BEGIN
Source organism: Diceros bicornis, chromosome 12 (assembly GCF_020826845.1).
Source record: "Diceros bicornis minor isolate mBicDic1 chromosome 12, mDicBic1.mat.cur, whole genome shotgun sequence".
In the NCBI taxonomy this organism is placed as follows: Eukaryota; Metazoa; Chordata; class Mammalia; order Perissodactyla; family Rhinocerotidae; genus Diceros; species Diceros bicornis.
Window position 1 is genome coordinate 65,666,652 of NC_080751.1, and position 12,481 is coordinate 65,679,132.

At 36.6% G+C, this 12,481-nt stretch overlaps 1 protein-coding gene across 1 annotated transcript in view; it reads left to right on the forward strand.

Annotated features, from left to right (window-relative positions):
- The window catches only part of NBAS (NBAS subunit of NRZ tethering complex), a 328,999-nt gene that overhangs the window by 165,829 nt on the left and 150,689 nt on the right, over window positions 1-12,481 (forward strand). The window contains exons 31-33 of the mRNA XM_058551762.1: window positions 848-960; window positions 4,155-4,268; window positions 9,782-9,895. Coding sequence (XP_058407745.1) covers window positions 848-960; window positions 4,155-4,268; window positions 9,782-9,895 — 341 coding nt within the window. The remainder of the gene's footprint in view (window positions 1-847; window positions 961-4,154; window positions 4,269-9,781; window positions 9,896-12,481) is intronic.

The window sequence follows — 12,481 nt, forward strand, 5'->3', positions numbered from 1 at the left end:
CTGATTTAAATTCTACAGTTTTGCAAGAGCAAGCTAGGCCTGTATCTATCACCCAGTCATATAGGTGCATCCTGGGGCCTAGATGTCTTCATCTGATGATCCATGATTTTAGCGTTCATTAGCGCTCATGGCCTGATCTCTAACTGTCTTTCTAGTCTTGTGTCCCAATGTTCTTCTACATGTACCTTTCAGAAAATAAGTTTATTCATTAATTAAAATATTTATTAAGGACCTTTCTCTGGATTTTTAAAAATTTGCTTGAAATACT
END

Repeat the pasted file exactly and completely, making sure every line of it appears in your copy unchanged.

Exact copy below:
Source organism: Diceros bicornis, chromosome 12 (assembly GCF_020826845.1).
Source record: "Diceros bicornis minor isolate mBicDic1 chromosome 12, mDicBic1.mat.cur, whole genome shotgun sequence".
In the NCBI taxonomy this organism is placed as follows: Eukaryota; Metazoa; Chordata; class Mammalia; order Perissodactyla; family Rhinocerotidae; genus Diceros; species Diceros bicornis.
Window position 1 is genome coordinate 65,666,652 of NC_080751.1, and position 12,481 is coordinate 65,679,132.

At 36.6% G+C, this 12,481-nt stretch overlaps 1 protein-coding gene across 1 annotated transcript in view; it reads left to right on the forward strand.

Annotated features, from left to right (window-relative positions):
- The window catches only part of NBAS (NBAS subunit of NRZ tethering complex), a 328,999-nt gene that overhangs the window by 165,829 nt on the left and 150,689 nt on the right, over window positions 1-12,481 (forward strand). The window contains exons 31-33 of the mRNA XM_058551762.1: window positions 848-960; window positions 4,155-4,268; window positions 9,782-9,895. Coding sequence (XP_058407745.1) covers window positions 848-960; window positions 4,155-4,268; window positions 9,782-9,895 — 341 coding nt within the window. The remainder of the gene's footprint in view (window positions 1-847; window positions 961-4,154; window positions 4,269-9,781; window positions 9,896-12,481) is intronic.

The window sequence follows — 12,481 nt, forward strand, 5'->3', positions numbered from 1 at the left end:
CTGATTTAAATTCTACAGTTTTGCAAGAGCAAGCTAGGCCTGTATCTATCACCCAGTCATATAGGTGCATCCTGGGGCCTAGATGTCTTCATCTGATGATCCATGATTTTAGCGTTCATTAGCGCTCATGGCCTGATCTCTAACTGTCTTTCTAGTCTTGTGTCCCAATGTTCTTCTACATGTACCTTTCAGAAAATAAGTTTATTCATTAATTAAAATATTTATTAAGGACCTTTCTCTGGATTTTTAAAAATTTGCTTGAAATACT